MOCROFT, AJ and JOHNSON, MA and SABIN, CA and LIPMAN, M and ELFORD, J and EMERY, V and MORCINEK, J and YOULE, M and JANOSSY, G and LEE, CA and PHILLIPS, AN (1995) STAGING SYSTEM FOR CLINICAL AIDS PATIENTS. LANCET , 346 (8966) 12 - 17.
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Although there are wide differences in prognosis between patients with AIDS they are often thought of as a single homogeneous group. We think a simple staging system that accounts for important prognostic factors including type and number of AIDS diseases and the CD4 lymphocyte count is required.We followed 363 AIDS patients at the Royal Free Hospital and reported the occurrence of 680 AIDS-defining diseases (ADDs). We measured CD4 counts at approximately monthly intervals. Severity of AIDS diseases was defined a priori on the basis of survival in the AIDS in Europe study of 6578 AIDS patients: mild-oesophageal candidiasis, Kaposis sarcoma (cutaneous), Pneumocystis carinii pneumonia, extrapulmonary tuberculosis; severe-all other ADDs except lymphoma; very severe-lymphoma, The risk of death increased by 15% (p=0.08) for each mild condition experienced, by 89% (p<0.001) for each new severe condition and by 535% (p<0.0001) when a lymphoma developed. Estimates from the Cox model were used to derive a score reflecting the risk of death. Patient experience was divided into three categories. Patients in AIDS Grade I had an average death rate of one per 10.1 years, compared with one per 2.8 years in AIDS Grade II and one per 1.1 years in AIDS Grade III. Similar rates were seen in an independent validation study on 1230 AIDS patients at different hospital.Our grading system should be useful for patient management, clinical trial design, surveillance, and resource management.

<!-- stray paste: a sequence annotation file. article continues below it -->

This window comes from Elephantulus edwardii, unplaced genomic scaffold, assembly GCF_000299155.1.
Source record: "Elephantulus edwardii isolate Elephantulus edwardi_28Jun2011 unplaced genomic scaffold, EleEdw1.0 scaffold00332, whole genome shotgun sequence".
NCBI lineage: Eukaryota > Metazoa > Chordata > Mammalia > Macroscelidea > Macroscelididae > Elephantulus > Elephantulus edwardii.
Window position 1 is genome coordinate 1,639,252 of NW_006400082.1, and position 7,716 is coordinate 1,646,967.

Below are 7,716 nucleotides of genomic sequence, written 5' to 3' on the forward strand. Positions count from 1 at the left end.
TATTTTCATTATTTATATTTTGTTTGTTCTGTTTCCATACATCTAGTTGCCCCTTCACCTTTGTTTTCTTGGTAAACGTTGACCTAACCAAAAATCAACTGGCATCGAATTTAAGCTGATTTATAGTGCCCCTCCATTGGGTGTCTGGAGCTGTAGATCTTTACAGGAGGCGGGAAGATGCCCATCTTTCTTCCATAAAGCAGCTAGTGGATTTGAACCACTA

|Title:||STAGING SYSTEM FOR CLINICAL AIDS PATIENTS|
|Keywords:||ACQUIRED-IMMUNODEFICIENCY-SYNDROME, NATURAL-HISTORY, SURVIVAL, LYMPHOCYTES, ZIDOVUDINE, DIAGNOSIS, MORTALITY, INFECTION, TRIALS, COHORT|
|UCL classification:||UCL > School of Life and Medical Sciences > Faculty of Medical Sciences > Infection and Immunity (Division of) > Research Department of Infection|
UCL > School of Life and Medical Sciences > Faculty of Population Health Sciences > Institute of Epidemiology and Health Care > Infection and Population Health
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